Thus, in looking at roles this way, business classes are sometimes aggregations of roles which were previously synthetic classes. While people talk about "God Objects" and express concern that I'm going down this route, I'm finding that assembling a class out of a set of predefined components very appealing. The upside of this approach is obvious: you tend to be exposed to a core set of classes which map cleanly to the problem domain rather than to the problems of the problem domain. Or the problems of the problems of the problems of the problem domain. This, to my mind, is a win.

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  • This distinction lies at the heart of aspect oriented programming, where the idea is that using declarative decorations you can add additional aspects without introducing the cross cutting concerns into the main flow (herein referred to as the "natural" code).

    The general idea is that if the natural code is well factored then it is easy to use a hook based system to do things like passing around shadow parameters, wrapping with hooks, adding validation, etc.

    AOP calls the "synthetic" code "advice". Advice is

    • From what I've read about AOP, for the developer to truly understand it, he/she needs proper tool support external to the language (such as the AspectJ integration in Eclipse). This seems wrong to me. Defining advice in a file and having that silently alter the behavior of other classes is classic action at a distance. An unknowing developer might change the name of a method, thus eliminating the join point. This seems to be a constant criticism of AOP that I read about.

      Join points, from what I see, alt

      • Defining advice in a file and having that silently alter the behavior of other classes is classic action at a distance.

        Welcome to Java, where the solution to "This language is insufficiently dynamic!" is "Get a better IDE that lets you manage external XML files to inject reflection-compiled code at startup time!"

        • I've been using Eclipse lately and I think it has some great features (not all of which can be added to Perl), but I suspect it and similar IDEs are becoming so much of a crutch that some really stupid ideas are becoming popular with it.

          • There's a language design question.

            How much can or should your tooling or community standards or patterns of usage make up for deficiencies of abstraction in your language?

            The Java language and ecosystem have answered that question based on fundamental design goals of the Java ecosystem (backwards compatibility in the VM trumps almost everything else).

            Likewise, I suspect the real reason Mono exists is as much tooling as it is anything else.

      • I was just commenting that the goals are similar to those of AOP, and that it might be worth to have a look at the prior art in that field.

        Whether or not an IDE is necessary to use AOP is irrelevant. I've never used AOP (apart from playing with the Aspect module), but it was definitely interesting to learn why AOP is defined the way it is.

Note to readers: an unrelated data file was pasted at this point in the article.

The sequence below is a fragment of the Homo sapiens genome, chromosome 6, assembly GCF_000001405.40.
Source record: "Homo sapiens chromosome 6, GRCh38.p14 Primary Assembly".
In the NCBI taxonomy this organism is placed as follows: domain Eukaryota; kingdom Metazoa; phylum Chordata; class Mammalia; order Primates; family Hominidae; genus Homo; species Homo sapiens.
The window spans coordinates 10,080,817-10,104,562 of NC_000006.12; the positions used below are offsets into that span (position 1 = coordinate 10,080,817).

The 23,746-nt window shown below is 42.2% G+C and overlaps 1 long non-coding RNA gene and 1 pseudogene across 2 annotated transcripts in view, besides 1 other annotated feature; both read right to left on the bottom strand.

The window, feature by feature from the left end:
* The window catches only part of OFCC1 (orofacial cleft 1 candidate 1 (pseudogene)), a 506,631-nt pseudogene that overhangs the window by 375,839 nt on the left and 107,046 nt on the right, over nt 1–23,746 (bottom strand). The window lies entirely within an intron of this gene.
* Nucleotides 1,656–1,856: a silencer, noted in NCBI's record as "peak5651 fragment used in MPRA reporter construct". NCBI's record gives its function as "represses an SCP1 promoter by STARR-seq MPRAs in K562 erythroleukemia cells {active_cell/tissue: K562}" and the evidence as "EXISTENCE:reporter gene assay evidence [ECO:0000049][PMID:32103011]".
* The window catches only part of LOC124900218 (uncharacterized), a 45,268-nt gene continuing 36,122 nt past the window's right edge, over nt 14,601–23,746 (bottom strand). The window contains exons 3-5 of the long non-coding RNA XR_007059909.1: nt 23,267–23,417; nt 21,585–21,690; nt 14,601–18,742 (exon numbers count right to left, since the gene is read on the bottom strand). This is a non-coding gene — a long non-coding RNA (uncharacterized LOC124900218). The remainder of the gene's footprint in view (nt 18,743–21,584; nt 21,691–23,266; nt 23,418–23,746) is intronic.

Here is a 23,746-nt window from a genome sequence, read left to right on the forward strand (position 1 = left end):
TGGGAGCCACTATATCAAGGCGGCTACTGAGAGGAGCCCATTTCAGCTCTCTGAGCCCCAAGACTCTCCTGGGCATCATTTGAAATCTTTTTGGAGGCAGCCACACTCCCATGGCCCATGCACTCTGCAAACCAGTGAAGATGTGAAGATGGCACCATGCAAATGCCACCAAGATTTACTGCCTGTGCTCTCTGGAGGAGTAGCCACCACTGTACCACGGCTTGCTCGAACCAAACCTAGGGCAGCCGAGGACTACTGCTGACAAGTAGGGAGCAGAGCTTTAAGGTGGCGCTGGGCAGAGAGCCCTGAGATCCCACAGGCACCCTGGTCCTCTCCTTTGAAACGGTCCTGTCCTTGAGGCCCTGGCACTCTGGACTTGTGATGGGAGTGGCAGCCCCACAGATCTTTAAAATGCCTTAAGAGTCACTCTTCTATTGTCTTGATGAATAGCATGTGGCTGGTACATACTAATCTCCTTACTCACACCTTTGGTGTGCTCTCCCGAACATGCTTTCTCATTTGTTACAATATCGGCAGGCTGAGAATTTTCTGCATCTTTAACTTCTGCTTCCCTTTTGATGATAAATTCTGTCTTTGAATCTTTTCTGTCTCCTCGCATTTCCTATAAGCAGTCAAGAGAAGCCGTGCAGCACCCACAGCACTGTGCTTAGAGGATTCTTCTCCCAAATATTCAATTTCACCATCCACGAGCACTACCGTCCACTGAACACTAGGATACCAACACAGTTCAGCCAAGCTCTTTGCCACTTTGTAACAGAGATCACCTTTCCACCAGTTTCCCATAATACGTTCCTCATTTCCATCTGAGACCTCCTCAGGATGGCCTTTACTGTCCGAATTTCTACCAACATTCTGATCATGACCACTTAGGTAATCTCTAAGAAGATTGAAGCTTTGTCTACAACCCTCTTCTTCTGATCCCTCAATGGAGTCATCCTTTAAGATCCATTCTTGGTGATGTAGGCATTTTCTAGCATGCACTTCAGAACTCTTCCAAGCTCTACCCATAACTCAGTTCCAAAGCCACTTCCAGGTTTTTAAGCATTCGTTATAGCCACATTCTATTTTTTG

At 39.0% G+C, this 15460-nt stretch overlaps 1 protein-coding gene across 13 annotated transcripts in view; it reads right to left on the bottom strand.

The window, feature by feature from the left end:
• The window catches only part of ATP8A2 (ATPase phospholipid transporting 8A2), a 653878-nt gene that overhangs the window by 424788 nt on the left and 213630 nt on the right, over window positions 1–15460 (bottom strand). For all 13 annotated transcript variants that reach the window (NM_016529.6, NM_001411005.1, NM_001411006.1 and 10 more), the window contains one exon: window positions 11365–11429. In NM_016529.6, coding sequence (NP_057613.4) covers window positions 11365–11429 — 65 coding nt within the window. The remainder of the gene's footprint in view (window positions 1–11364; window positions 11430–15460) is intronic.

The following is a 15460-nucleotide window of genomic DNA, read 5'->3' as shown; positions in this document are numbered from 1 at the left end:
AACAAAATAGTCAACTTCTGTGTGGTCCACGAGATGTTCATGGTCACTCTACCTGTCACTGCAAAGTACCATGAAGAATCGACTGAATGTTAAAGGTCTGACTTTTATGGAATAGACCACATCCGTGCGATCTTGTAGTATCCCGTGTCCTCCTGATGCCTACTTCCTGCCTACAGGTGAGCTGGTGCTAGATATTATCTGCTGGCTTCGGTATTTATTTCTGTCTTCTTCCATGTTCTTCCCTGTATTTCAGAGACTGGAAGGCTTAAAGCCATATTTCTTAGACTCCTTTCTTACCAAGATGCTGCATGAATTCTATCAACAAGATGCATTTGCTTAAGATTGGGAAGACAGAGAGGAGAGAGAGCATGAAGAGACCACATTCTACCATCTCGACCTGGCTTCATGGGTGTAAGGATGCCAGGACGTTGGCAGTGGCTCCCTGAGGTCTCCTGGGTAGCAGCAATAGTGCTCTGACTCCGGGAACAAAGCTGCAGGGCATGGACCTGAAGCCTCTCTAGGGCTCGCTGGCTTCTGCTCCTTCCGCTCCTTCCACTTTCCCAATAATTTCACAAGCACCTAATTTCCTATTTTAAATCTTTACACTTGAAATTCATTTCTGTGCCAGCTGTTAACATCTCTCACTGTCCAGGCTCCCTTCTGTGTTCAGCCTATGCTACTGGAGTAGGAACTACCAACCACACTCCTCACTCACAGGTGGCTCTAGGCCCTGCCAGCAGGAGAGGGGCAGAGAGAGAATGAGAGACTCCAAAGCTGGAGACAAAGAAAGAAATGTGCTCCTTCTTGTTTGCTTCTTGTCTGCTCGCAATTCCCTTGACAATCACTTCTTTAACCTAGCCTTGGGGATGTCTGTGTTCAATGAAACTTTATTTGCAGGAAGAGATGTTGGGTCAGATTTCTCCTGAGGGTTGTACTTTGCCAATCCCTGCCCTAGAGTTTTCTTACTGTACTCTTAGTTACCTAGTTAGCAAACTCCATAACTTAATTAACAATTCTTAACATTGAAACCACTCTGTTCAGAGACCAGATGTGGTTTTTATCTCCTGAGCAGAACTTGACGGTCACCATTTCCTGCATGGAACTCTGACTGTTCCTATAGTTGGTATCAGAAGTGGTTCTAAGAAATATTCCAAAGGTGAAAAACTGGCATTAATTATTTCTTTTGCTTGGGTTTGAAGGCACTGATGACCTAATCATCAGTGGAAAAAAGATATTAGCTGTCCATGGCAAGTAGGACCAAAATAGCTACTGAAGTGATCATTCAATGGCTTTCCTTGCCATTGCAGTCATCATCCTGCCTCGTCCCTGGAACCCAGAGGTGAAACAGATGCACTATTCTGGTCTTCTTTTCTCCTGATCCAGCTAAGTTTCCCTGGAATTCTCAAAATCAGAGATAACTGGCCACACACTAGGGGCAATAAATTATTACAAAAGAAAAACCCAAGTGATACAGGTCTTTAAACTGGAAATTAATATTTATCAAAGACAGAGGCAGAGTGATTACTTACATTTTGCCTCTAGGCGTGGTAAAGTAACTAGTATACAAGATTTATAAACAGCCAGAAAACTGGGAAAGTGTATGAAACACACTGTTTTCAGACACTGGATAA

Your usage of roles in this case and AOP are very different implementations of a similar idea (that there are two "types" of code).

        FWIW, Moose's method modifiers and their

        • Your usage of roles in this case and AOP are very different implementations of a similar idea (that there are two "types" of code).

          AOP was an inspiration for roles. This is why the phrase "cross-cutting concerns" appears in so many early discussions of what would become roles.

  • ...because, considering your example, Perl has a way of transforming stuff in a list:

    @array = map { munge($_) } @array;

    Nothing synthetic there.

    • At least keep the code equivalent :)

      @array = map { munge($_) || $_ } @array;

  • I realized after a couple of years that architects have the same distinction. They have "structural" and "functional" elements. The simplest example is a tent. It has a functional element, which is the cloth; the cloth is the whole point of the tent, which keeps the rain off of you. But it also has a structural element, the tent pole, whose purpose is to hold up the cloth. The pole is a pure liability. If you could get the cloth to stay up with no pole, you would, but you can't.

    So instead of "natur

    • Ah, "functional" and "structural" classes. This sounds much better. I didn't like the terms "business class" or "synthetic class" because both of those have overloaded meanings, but finding the right names is hard.

  • I once had the chance to give the Red Flags talk in a beautiful conference room that had a giant column smack in the middle. It was a perfect illustration.

    "Did the people designing this conference room say 'Let's make a beautiful conference room! It will have lots of windows, to let in natural light, and a big front wall with a giant whiteboard. And best of all, a giant column smack in the middle to block everyone's view of the speaker!'

    "No, the column is there because without it, the building w